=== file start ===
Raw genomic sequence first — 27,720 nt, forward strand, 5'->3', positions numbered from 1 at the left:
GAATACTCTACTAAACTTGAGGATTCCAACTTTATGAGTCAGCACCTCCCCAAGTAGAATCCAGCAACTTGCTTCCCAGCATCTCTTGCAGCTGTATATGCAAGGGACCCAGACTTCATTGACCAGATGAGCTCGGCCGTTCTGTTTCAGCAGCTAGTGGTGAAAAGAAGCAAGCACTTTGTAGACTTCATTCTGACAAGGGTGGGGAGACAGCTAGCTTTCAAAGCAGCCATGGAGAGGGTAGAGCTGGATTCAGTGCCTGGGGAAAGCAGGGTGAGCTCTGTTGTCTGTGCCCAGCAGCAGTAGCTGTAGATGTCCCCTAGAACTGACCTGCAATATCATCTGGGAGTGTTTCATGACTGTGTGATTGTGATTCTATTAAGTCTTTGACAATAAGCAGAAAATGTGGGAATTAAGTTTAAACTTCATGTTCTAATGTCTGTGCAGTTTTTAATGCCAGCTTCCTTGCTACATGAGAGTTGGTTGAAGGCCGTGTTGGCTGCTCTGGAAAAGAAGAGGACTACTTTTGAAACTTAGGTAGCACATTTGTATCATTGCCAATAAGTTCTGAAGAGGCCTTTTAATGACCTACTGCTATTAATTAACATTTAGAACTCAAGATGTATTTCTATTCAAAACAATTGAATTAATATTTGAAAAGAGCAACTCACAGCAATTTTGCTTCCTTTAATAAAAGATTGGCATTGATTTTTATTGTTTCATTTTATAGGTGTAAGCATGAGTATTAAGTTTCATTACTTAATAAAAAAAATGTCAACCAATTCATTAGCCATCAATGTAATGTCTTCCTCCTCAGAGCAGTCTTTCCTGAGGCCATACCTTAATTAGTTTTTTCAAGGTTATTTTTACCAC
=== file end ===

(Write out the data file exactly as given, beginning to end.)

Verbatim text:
Raw genomic sequence first — 27,720 nt, forward strand, 5'->3', positions numbered from 1 at the left:
GAATACTCTACTAAACTTGAGGATTCCAACTTTATGAGTCAGCACCTCCCCAAGTAGAATCCAGCAACTTGCTTCCCAGCATCTCTTGCAGCTGTATATGCAAGGGACCCAGACTTCATTGACCAGATGAGCTCGGCCGTTCTGTTTCAGCAGCTAGTGGTGAAAAGAAGCAAGCACTTTGTAGACTTCATTCTGACAAGGGTGGGGAGACAGCTAGCTTTCAAAGCAGCCATGGAGAGGGTAGAGCTGGATTCAGTGCCTGGGGAAAGCAGGGTGAGCTCTGTTGTCTGTGCCCAGCAGCAGTAGCTGTAGATGTCCCCTAGAACTGACCTGCAATATCATCTGGGAGTGTTTCATGACTGTGTGATTGTGATTCTATTAAGTCTTTGACAATAAGCAGAAAATGTGGGAATTAAGTTTAAACTTCATGTTCTAATGTCTGTGCAGTTTTTAATGCCAGCTTCCTTGCTACATGAGAGTTGGTTGAAGGCCGTGTTGGCTGCTCTGGAAAAGAAGAGGACTACTTTTGAAACTTAGGTAGCACATTTGTATCATTGCCAATAAGTTCTGAAGAGGCCTTTTAATGACCTACTGCTATTAATTAACATTTAGAACTCAAGATGTATTTCTATTCAAAACAATTGAATTAATATTTGAAAAGAGCAACTCACAGCAATTTTGCTTCCTTTAATAAAAGATTGGCATTGATTTTTATTGTTTCATTTTATAGGTGTAAGCATGAGTATTAAGTTTCATTACTTAATAAAAAAAATGTCAACCAATTCATTAGCCATCAATGTAATGTCTTCCTCCTCAGAGCAGTCTTTCCTGAGGCCATACCTTAATTAGTTTTTTCAAGGTTATTTTTACCAC